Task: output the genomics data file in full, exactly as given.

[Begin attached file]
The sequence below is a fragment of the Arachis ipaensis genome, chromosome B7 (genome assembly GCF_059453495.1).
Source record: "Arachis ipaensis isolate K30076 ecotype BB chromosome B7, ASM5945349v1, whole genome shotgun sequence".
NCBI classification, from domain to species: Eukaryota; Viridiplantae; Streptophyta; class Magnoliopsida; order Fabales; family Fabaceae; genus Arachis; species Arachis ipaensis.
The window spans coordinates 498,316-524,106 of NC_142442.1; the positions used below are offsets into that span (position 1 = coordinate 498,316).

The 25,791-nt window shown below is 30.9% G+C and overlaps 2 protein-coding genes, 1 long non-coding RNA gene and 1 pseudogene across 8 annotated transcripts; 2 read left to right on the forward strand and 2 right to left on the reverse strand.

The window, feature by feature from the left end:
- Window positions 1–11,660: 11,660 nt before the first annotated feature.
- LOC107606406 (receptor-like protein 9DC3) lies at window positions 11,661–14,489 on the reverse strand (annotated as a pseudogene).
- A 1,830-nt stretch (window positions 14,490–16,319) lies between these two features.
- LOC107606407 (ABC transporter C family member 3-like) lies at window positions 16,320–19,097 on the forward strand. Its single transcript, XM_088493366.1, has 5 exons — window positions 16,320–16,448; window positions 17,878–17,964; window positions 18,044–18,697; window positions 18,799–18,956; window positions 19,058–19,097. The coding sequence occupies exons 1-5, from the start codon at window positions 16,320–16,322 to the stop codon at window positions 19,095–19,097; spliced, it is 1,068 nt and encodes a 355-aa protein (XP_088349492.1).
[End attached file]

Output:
The sequence below is a fragment of the Arachis ipaensis genome, chromosome B7 (genome assembly GCF_059453495.1).
Source record: "Arachis ipaensis isolate K30076 ecotype BB chromosome B7, ASM5945349v1, whole genome shotgun sequence".
NCBI classification, from domain to species: Eukaryota; Viridiplantae; Streptophyta; class Magnoliopsida; order Fabales; family Fabaceae; genus Arachis; species Arachis ipaensis.
The window spans coordinates 498,316-524,106 of NC_142442.1; the positions used below are offsets into that span (position 1 = coordinate 498,316).

The 25,791-nt window shown below is 30.9% G+C and overlaps 2 protein-coding genes, 1 long non-coding RNA gene and 1 pseudogene across 8 annotated transcripts; 2 read left to right on the forward strand and 2 right to left on the reverse strand.

The window, feature by feature from the left end:
- Window positions 1–11,660: 11,660 nt before the first annotated feature.
- LOC107606406 (receptor-like protein 9DC3) lies at window positions 11,661–14,489 on the reverse strand (annotated as a pseudogene).
- A 1,830-nt stretch (window positions 14,490–16,319) lies between these two features.
- LOC107606407 (ABC transporter C family member 3-like) lies at window positions 16,320–19,097 on the forward strand. Its single transcript, XM_088493366.1, has 5 exons — window positions 16,320–16,448; window positions 17,878–17,964; window positions 18,044–18,697; window positions 18,799–18,956; window positions 19,058–19,097. The coding sequence occupies exons 1-5, from the start codon at window positions 16,320–16,322 to the stop codon at window positions 19,095–19,097; spliced, it is 1,068 nt and encodes a 355-aa protein (XP_088349492.1).